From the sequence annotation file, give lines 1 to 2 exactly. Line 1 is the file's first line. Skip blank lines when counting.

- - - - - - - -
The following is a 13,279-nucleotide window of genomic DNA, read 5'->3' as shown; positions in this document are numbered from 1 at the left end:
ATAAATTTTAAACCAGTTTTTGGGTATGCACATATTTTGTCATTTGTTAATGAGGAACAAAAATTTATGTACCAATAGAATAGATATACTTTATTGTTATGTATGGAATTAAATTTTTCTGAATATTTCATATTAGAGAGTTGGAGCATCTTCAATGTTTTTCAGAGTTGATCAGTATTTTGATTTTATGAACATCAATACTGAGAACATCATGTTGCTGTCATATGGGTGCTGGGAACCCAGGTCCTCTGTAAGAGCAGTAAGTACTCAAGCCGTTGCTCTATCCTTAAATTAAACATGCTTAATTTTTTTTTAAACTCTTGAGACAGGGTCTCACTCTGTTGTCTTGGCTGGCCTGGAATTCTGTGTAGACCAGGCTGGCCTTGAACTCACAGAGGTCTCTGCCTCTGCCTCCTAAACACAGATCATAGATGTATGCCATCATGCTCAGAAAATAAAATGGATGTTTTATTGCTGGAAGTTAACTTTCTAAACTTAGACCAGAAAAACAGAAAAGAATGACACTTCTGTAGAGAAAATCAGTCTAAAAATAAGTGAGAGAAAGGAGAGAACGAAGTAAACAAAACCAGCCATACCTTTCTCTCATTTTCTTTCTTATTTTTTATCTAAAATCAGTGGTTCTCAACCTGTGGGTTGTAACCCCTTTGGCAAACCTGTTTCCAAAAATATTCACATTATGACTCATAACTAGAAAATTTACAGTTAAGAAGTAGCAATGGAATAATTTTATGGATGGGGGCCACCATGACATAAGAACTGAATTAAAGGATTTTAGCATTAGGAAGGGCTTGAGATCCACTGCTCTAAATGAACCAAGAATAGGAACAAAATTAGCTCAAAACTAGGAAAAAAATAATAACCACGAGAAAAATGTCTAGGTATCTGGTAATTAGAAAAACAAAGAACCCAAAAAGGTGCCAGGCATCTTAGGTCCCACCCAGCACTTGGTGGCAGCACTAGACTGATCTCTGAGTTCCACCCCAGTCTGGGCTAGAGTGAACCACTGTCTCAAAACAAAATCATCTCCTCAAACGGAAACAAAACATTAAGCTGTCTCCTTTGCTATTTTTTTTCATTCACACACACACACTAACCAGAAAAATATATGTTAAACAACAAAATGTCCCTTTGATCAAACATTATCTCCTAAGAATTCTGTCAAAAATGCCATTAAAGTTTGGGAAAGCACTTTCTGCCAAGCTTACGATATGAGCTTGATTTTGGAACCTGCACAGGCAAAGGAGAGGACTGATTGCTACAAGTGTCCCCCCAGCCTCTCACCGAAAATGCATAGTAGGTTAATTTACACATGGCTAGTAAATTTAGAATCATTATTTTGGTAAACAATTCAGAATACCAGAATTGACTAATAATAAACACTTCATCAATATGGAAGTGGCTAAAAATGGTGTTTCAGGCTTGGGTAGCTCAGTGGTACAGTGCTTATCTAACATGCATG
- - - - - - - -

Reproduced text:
The following is a 13,279-nucleotide window of genomic DNA, read 5'->3' as shown; positions in this document are numbered from 1 at the left end:
ATAAATTTTAAACCAGTTTTTGGGTATGCACATATTTTGTCATTTGTTAATGAGGAACAAAAATTTATGTACCAATAGAATAGATATACTTTATTGTTATGTATGGAATTAAATTTTTCTGAATATTTCATATTAGAGAGTTGGAGCATCTTCAATGTTTTTCAGAGTTGATCAGTATTTTGATTTTATGAACATCAATACTGAGAACATCATGTTGCTGTCATATGGGTGCTGGGAACCCAGGTCCTCTGTAAGAGCAGTAAGTACTCAAGCCGTTGCTCTATCCTTAAATTAAACATGCTTAATTTTTTTTTAAACTCTTGAGACAGGGTCTCACTCTGTTGTCTTGGCTGGCCTGGAATTCTGTGTAGACCAGGCTGGCCTTGAACTCACAGAGGTCTCTGCCTCTGCCTCCTAAACACAGATCATAGATGTATGCCATCATGCTCAGAAAATAAAATGGATGTTTTATTGCTGGAAGTTAACTTTCTAAACTTAGACCAGAAAAACAGAAAAGAATGACACTTCTGTAGAGAAAATCAGTCTAAAAATAAGTGAGAGAAAGGAGAGAACGAAGTAAACAAAACCAGCCATACCTTTCTCTCATTTTCTTTCTTATTTTTTATCTAAAATCAGTGGTTCTCAACCTGTGGGTTGTAACCCCTTTGGCAAACCTGTTTCCAAAAATATTCACATTATGACTCATAACTAGAAAATTTACAGTTAAGAAGTAGCAATGGAATAATTTTATGGATGGGGGCCACCATGACATAAGAACTGAATTAAAGGATTTTAGCATTAGGAAGGGCTTGAGATCCACTGCTCTAAATGAACCAAGAATAGGAACAAAATTAGCTCAAAACTAGGAAAAAAATAATAACCACGAGAAAAATGTCTAGGTATCTGGTAATTAGAAAAACAAAGAACCCAAAAAGGTGCCAGGCATCTTAGGTCCCACCCAGCACTTGGTGGCAGCACTAGACTGATCTCTGAGTTCCACCCCAGTCTGGGCTAGAGTGAACCACTGTCTCAAAACAAAATCATCTCCTCAAACGGAAACAAAACATTAAGCTGTCTCCTTTGCTATTTTTTTTCATTCACACACACACACTAACCAGAAAAATATATGTTAAACAACAAAATGTCCCTTTGATCAAACATTATCTCCTAAGAATTCTGTCAAAAATGCCATTAAAGTTTGGGAAAGCACTTTCTGCCAAGCTTACGATATGAGCTTGATTTTGGAACCTGCACAGGCAAAGGAGAGGACTGATTGCTACAAGTGTCCCCCCAGCCTCTCACCGAAAATGCATAGTAGGTTAATTTACACATGGCTAGTAAATTTAGAATCATTATTTTGGTAAACAATTCAGAATACCAGAATTGACTAATAATAAACACTTCATCAATATGGAAGTGGCTAAAAATGGTGTTTCAGGCTTGGGTAGCTCAGTGGTACAGTGCTTATCTAACATGCATG